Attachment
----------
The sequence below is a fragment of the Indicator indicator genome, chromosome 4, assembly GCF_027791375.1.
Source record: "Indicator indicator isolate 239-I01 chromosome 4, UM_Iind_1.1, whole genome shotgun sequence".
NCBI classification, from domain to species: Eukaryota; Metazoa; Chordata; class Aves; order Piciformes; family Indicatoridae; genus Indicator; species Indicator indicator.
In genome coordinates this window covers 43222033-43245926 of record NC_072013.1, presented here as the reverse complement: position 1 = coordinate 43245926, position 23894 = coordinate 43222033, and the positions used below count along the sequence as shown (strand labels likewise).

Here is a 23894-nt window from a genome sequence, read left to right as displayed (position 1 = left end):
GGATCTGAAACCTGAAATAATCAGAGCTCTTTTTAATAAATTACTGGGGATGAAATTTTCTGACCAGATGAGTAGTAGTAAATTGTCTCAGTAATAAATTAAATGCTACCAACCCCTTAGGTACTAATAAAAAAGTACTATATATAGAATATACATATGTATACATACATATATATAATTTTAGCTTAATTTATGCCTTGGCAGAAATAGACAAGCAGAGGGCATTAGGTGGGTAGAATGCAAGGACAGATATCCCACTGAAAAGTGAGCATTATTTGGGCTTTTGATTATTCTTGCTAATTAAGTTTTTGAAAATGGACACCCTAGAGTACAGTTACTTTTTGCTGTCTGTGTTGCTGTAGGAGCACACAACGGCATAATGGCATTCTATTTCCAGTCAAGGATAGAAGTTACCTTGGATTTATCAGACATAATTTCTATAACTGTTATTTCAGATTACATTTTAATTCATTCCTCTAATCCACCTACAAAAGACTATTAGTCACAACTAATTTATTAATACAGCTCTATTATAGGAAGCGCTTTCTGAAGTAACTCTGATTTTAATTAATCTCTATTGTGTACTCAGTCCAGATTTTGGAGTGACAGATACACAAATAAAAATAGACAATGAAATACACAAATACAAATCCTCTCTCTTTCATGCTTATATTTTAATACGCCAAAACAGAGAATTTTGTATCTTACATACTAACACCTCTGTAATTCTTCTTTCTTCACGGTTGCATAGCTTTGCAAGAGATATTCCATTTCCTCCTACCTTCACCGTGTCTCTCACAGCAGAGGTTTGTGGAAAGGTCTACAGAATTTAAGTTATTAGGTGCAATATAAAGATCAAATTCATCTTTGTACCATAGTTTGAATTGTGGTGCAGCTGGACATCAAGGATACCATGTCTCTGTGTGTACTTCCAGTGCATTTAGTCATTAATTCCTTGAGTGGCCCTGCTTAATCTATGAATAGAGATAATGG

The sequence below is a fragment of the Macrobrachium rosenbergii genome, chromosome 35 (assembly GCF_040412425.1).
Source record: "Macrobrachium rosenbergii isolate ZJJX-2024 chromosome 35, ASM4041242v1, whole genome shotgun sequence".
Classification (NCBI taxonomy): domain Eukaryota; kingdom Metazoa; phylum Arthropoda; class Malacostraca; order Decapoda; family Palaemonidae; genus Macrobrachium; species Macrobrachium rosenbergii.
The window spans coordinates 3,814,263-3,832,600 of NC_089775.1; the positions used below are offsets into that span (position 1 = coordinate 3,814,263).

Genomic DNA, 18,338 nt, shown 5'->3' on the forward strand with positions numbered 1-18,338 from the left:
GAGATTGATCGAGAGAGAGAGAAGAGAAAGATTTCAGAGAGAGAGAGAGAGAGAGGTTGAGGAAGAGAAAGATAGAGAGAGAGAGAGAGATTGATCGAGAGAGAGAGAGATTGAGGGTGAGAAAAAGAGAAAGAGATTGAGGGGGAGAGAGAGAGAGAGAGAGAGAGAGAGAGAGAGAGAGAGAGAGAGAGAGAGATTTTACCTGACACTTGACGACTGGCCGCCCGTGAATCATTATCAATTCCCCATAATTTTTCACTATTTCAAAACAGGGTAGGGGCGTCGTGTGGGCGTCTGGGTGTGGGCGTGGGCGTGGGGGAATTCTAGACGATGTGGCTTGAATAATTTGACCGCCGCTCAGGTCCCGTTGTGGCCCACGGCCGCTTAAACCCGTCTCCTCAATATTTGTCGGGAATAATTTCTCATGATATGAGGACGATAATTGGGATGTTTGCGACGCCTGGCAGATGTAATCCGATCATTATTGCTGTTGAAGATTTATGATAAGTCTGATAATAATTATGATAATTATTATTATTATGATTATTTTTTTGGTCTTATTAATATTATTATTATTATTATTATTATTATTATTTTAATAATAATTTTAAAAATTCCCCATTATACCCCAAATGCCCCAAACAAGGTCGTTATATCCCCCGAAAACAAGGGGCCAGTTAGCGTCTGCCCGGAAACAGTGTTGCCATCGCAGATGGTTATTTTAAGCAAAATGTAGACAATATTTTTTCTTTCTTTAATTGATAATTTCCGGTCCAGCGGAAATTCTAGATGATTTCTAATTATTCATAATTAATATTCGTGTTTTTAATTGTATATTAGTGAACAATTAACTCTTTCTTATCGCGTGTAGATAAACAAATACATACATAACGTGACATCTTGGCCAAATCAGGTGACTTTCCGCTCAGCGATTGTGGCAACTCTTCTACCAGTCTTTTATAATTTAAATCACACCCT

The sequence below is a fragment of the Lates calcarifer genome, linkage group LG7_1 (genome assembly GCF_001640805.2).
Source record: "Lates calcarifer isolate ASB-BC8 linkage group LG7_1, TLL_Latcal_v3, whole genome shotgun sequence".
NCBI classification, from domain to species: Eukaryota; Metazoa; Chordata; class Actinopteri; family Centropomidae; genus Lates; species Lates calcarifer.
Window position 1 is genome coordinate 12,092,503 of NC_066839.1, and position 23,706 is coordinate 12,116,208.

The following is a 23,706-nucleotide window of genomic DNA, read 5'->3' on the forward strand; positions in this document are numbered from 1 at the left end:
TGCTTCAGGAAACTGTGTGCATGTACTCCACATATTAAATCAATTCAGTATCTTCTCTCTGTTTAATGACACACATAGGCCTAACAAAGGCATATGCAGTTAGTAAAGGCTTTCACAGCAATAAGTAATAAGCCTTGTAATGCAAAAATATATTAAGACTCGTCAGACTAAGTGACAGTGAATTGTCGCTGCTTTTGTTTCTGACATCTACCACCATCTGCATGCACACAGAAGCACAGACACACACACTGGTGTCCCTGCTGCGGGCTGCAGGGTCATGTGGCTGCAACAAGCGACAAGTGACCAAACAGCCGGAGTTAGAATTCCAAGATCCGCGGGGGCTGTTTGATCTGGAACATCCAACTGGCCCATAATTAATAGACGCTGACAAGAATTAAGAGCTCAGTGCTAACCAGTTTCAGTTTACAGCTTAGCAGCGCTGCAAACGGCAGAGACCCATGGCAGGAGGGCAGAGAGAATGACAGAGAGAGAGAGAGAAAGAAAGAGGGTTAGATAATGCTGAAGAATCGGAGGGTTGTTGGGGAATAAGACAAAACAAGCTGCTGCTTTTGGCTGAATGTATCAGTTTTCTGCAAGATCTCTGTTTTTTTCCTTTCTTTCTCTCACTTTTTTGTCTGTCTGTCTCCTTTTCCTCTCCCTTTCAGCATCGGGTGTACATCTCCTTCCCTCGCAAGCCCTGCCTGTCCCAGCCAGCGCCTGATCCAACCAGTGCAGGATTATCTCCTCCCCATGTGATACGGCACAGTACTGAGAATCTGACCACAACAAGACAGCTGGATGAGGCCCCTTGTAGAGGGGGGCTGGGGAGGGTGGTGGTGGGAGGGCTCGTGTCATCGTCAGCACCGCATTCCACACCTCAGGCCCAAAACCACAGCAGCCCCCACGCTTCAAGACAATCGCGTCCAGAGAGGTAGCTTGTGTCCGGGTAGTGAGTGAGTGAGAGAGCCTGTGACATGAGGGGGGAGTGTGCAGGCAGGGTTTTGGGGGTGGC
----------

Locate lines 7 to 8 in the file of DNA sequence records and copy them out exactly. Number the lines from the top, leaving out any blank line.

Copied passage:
The sequence below is a fragment of the Macrobrachium rosenbergii genome, chromosome 35 (assembly GCF_040412425.1).
Source record: "Macrobrachium rosenbergii isolate ZJJX-2024 chromosome 35, ASM4041242v1, whole genome shotgun sequence".